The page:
When Nashville residents are asked what they love most about their city, many respond with two words: green space. Over the past decade, the greater Nashville area has preserved more than 4,500 acres and created more ways for residents to live active, healthy lifestyles, enhancing the city’s quality of life and its economic well-being.
With a large increase in new residents over the last few years, the Nashville Area Metropolitan Planning Organization predicts more than 1 million people will move to Middle Tennessee in the next 20 years. Many of these will be young professionals (ages 22 to 40) from other states.
“Our young professionals are environmentally conscious, and sustainability is an important factor for them when selecting a place to live,” says Stephanie Winn, manager of the Nashville Chamber of Commerce’s Young Professionals (YP) initiative, YP Nashville (YPNashville.org). “We’re at the front end, as downtown Nashville is easily walkable, our cost of living is more affordable, and we have around 80 miles of greenways.”
Local resident Matt Genova, a YP and Lightning 100’s Team Green events coordinator, has seen an increase in the popularity of the group’s events, partially due to young professionals and their interest in living healthier lifestyles.
“Young professionals came of age when health and physical activity was a consistent topic of discussion on the national policy level,” Genova says. “I’m excited to see our greenway and trail system – as well as our system of sidewalks and bikeways – continue to expand, so active transportation becomes an ever-more-realistic option for all of Nashville.”
New Parks, Outdoor Attractions
“Most people intuitively know that a healthier, more active life is a happier life on many levels – physically, emotionally and, some would add, spiritually,” says Tim Netsch assistant director. “Parks offer a range of life-enriching experiences. Parks make people happy.”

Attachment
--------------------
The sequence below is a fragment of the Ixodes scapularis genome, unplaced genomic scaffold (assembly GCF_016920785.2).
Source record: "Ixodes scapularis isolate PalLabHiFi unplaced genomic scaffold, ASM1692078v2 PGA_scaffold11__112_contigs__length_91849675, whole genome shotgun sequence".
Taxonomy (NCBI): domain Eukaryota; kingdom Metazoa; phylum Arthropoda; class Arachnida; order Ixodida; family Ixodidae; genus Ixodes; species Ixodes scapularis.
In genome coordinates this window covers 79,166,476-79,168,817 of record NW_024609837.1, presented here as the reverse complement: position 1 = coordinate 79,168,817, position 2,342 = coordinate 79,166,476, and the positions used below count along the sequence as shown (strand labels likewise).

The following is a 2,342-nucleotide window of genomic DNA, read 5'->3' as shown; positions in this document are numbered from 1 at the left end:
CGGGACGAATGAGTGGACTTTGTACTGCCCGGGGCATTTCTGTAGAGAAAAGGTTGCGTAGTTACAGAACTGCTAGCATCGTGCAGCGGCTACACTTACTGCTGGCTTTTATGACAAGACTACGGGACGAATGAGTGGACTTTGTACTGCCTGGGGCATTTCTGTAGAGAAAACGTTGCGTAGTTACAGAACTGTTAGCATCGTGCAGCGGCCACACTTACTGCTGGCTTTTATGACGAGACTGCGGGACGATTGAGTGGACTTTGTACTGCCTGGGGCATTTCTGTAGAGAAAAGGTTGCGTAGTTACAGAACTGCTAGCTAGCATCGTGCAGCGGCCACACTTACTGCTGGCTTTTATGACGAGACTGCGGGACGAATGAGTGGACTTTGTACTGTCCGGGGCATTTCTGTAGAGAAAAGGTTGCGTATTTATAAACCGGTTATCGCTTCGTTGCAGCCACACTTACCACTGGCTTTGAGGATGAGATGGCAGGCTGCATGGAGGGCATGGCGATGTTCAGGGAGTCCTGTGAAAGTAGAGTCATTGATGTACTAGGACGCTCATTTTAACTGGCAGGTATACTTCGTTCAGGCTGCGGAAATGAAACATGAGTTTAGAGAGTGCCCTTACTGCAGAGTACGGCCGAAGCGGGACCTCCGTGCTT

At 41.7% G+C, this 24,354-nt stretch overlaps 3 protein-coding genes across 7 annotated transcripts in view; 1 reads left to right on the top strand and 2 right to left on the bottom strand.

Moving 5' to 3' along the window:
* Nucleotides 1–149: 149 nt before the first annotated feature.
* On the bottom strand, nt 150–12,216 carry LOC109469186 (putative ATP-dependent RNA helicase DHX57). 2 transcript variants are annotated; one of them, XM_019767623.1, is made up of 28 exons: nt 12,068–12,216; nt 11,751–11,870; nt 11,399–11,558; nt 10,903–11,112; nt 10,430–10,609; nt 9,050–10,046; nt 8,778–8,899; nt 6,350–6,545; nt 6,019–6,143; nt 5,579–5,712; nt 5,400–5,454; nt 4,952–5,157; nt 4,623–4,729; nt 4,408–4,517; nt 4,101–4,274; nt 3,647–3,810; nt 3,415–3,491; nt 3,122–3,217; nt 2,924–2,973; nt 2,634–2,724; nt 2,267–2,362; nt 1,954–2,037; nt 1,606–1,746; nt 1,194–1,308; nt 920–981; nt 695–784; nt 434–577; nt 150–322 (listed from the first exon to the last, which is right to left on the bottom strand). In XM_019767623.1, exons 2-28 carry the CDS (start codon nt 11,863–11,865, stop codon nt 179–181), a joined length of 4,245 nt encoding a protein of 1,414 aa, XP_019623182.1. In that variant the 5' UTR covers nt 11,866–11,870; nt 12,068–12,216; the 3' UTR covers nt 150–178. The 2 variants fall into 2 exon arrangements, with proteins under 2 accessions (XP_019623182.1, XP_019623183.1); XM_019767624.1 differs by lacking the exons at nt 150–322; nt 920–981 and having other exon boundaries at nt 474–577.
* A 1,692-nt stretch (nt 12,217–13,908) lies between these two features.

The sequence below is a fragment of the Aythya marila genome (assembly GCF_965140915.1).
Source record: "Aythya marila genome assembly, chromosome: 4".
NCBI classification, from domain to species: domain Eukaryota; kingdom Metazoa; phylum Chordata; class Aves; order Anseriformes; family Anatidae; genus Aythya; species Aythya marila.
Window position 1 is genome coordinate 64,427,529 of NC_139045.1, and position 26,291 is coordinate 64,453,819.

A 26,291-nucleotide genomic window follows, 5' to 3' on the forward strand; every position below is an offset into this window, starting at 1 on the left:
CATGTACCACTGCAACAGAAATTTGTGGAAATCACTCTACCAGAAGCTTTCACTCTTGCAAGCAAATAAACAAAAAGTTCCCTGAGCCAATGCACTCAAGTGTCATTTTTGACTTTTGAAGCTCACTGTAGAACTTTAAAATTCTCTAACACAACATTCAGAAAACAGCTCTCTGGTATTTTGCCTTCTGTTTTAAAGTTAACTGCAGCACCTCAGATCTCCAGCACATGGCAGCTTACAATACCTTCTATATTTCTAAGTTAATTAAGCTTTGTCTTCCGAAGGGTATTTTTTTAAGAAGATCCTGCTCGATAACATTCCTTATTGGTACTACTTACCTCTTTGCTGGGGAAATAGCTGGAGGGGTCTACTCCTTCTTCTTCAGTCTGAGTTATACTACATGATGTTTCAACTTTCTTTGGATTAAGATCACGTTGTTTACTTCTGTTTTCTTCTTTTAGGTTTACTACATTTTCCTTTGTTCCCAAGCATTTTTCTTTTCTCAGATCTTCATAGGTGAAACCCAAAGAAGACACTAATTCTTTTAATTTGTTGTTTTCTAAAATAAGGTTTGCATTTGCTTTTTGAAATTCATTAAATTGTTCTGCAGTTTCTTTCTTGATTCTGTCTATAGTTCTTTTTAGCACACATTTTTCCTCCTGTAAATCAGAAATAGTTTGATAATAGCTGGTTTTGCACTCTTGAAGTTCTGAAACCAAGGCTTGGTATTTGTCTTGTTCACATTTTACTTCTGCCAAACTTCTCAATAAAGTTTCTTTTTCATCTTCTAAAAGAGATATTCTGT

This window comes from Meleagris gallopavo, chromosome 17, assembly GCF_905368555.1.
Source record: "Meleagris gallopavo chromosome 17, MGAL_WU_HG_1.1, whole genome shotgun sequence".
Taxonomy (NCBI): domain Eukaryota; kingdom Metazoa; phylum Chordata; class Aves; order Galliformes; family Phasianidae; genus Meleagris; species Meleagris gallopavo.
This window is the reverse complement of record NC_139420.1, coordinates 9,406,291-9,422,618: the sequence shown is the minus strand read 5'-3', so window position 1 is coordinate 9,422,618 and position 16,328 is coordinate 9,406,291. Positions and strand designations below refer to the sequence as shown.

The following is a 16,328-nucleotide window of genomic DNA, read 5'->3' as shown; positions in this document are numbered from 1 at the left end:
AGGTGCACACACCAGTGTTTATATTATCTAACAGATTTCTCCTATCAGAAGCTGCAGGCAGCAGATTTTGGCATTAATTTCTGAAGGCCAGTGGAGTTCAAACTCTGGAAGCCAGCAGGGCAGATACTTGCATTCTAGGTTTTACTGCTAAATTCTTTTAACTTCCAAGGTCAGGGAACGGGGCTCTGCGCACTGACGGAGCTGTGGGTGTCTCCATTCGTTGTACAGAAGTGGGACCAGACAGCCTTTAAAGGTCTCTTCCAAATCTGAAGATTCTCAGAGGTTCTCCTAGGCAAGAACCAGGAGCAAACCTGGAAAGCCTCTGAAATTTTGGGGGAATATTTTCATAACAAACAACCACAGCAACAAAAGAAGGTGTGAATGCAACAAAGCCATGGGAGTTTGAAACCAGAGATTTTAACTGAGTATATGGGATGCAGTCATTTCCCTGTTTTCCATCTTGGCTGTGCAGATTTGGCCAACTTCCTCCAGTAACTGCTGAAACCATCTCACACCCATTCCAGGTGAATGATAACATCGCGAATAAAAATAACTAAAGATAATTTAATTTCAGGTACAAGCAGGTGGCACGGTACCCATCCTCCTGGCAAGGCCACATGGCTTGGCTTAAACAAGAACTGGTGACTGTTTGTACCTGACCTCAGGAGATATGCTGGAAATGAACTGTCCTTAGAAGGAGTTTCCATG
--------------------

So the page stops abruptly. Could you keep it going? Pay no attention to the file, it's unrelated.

New expansions include Beaman Park’s 568 acres in north Nashville; nearly 450 new acres added to the Warner Parks system; and a new 591-acre park in southeast Nashville near Cane Ridge High School. These projects not only provide more green space but also better serve more areas of the city.
“Over the next 12 to 18 months, we will develop the Nashville Parks Plan, which will allow residents to tell us what they want in their park system,” Netsch says.
Major developments have also occurred in and around downtown Nashville. Longtime favorite Centennial Park in west Nashville received a facelift that included unearthing the freshwater Cockrill Spring and adding winding garden paths, and more seating and spaces for events like the popular Musicians Corner series.
Near the city’s center, Riverfront Park features greenway trails, bike lanes, a garden, a 13,000-square-foot dog park, a playground and the new 6,500-seat Ascend Amphitheater. Other major additions include the $5 million Riverfront Landing Park, complete with launches for kayaking and canoeing, and the First Tennessee Park, home to the new Nashville Sounds’ baseball stadium.
In neighboring Williamson County, Franklin officials are planning to add greenways, sports facilities, neighborhood parks and a downtown riverwalk. Other outlying counties in the area offer outdoor activities along Old Hickory Lake and the Harpeth and Duck rivers.
Mindful and Active
With healthy living comes awareness. Programs enhancing Nashville’s economic and social well-being include YP Nashville, Hands On Nashville and Urban Green Lab, a nonprofit that works to inspire people of all ages to incorporate sustainability into their lives.
“We need to take a sustainable approach that will support our citizens’ and visitors’ health, enhance our financial well-being, and respect our amazing natural surroundings,” says Jennifer Tlumak Westerholm, executive director of Urban Green Lab. “Our results so far have been encouraging. In 2014, we held over 60 classes for more than 1,800 participants. With our innovative mobile lab, we expect even greater impact in 2016.”
Nashville’s food scene also features a bounty of healthy options thanks to growth in farm-to-table restaurants, farmers’ markets and urban community farming. Many Nashville restaurants use locally sourced products, and residents also have access to fresh meats and produce through CSA (community-supported agriculture) programs.
Urban Green Lab, for example, works with residents, area colleges and the city government to assist those who want to care for backyard hens. Nashville Grown, a nonprofit that serves area farms, is also working to build a local food system where most food is grown within a 100-mile radius.
“These types of health promotions are key to a healthy populace,” says Team Green’s Genova. “It also provides people with a great excuse to get outdoors and enjoy Nashville’s beautiful scenery.”